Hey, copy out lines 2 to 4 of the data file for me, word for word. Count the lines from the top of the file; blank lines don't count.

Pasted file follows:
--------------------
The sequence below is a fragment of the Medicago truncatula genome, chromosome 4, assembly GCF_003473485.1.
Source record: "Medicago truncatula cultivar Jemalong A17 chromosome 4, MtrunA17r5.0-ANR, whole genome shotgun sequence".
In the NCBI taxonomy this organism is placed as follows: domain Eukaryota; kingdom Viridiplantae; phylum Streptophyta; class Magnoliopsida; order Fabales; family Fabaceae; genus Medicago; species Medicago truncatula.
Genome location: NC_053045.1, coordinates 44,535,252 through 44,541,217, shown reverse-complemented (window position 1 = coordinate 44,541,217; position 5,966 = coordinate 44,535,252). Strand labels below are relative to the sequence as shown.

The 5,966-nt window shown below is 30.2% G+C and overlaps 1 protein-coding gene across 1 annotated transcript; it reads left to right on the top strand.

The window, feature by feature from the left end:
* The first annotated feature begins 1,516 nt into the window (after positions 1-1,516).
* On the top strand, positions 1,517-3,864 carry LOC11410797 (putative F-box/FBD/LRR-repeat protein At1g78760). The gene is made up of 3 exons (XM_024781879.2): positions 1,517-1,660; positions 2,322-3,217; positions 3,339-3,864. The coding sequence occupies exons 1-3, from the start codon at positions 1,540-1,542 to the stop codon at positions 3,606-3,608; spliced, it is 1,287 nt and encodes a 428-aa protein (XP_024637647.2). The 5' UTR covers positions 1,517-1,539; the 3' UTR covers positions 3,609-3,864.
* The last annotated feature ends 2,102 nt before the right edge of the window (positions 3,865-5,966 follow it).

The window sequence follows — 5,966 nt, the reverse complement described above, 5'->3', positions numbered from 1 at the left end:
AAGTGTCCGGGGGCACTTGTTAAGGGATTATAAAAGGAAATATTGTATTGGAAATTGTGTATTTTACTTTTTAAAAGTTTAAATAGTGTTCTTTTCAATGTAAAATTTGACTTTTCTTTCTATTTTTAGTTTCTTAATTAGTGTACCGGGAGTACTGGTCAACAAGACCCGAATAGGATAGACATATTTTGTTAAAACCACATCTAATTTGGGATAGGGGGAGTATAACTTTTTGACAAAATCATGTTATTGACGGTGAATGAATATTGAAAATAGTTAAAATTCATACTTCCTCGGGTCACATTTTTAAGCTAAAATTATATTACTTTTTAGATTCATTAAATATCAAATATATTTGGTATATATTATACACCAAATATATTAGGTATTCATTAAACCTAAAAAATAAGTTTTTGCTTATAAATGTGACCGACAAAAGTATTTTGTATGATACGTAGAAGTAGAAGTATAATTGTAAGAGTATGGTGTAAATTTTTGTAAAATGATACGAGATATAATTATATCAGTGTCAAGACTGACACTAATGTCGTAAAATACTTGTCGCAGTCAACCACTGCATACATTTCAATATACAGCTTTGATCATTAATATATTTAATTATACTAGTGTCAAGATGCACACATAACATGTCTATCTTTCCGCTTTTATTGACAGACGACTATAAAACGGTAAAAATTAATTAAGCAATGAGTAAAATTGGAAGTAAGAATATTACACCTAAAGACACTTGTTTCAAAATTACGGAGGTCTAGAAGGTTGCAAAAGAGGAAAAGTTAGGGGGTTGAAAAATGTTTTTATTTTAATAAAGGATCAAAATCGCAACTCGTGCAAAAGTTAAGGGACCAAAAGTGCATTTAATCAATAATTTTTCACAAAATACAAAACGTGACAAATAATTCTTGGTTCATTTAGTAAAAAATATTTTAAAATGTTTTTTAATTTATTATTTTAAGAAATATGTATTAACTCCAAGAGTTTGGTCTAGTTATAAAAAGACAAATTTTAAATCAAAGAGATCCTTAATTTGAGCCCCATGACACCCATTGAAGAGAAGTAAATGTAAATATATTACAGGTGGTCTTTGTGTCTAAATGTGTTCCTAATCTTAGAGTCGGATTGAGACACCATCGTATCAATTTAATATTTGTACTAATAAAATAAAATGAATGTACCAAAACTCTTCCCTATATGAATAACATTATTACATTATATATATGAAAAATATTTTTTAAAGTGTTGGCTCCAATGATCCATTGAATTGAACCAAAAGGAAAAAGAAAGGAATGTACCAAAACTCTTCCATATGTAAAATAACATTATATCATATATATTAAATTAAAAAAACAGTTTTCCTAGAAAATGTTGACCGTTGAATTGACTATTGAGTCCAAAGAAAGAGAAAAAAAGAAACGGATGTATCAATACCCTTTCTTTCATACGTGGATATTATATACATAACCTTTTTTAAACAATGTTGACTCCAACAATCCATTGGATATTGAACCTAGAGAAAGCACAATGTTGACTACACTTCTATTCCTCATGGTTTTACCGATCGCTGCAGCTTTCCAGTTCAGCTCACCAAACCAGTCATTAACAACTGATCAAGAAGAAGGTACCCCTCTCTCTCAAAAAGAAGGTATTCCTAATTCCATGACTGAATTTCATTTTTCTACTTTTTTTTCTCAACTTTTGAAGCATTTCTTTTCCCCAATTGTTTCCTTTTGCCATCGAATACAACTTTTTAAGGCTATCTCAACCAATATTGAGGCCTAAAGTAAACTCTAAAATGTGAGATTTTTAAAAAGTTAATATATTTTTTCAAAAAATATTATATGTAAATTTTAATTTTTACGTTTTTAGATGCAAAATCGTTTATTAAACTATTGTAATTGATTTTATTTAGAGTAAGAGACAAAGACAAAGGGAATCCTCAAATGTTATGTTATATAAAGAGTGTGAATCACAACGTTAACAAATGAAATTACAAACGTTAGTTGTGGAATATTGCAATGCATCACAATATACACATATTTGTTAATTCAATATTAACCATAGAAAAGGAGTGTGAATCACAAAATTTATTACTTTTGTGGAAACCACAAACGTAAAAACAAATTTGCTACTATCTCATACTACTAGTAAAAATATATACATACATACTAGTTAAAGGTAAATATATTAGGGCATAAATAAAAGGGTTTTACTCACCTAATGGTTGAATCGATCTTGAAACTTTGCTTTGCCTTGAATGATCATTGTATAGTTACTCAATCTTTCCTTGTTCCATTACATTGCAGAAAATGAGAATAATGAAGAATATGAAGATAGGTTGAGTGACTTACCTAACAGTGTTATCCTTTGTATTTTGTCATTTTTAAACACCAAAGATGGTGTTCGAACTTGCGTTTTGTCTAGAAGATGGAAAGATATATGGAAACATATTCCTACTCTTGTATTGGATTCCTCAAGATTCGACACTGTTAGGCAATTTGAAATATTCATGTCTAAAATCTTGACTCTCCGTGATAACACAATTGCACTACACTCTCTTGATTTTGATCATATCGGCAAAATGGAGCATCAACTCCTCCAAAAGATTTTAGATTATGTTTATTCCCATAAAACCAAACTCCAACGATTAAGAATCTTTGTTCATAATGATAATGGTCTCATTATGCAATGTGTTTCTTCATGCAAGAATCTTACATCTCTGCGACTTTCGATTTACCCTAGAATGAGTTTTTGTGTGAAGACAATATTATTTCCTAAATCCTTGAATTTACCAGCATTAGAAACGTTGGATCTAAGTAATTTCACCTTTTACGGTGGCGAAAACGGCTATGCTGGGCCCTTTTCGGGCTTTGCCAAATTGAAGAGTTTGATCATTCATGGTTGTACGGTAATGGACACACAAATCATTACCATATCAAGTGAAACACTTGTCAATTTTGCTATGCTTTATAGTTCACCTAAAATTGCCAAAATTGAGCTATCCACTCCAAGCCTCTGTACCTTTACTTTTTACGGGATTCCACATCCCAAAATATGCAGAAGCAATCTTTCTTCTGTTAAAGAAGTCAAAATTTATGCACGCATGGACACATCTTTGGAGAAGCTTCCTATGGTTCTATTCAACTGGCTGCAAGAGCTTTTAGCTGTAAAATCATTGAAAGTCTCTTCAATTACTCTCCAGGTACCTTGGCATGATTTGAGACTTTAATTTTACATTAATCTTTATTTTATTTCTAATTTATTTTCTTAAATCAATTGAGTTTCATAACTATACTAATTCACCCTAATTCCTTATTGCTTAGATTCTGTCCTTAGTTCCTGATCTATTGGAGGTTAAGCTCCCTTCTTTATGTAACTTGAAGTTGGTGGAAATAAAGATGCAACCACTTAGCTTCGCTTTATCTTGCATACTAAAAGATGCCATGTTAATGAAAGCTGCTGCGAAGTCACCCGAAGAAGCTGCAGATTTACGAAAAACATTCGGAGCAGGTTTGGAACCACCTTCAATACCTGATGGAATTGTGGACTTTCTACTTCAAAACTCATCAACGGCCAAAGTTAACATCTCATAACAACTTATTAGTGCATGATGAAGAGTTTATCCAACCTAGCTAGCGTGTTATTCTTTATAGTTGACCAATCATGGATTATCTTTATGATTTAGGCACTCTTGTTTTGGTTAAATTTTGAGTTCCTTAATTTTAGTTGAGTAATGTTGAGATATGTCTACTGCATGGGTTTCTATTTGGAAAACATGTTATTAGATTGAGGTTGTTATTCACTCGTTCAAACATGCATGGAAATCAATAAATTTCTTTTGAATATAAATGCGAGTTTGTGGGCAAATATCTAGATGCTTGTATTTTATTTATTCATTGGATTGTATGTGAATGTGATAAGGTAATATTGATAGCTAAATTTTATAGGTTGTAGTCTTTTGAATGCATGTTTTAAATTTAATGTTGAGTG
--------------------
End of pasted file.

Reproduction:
Source record: "Medicago truncatula cultivar Jemalong A17 chromosome 4, MtrunA17r5.0-ANR, whole genome shotgun sequence".
In the NCBI taxonomy this organism is placed as follows: domain Eukaryota; kingdom Viridiplantae; phylum Streptophyta; class Magnoliopsida; order Fabales; family Fabaceae; genus Medicago; species Medicago truncatula.
Genome location: NC_053045.1, coordinates 44,535,252 through 44,541,217, shown reverse-complemented (window position 1 = coordinate 44,541,217; position 5,966 = coordinate 44,535,252). Strand labels below are relative to the sequence as shown.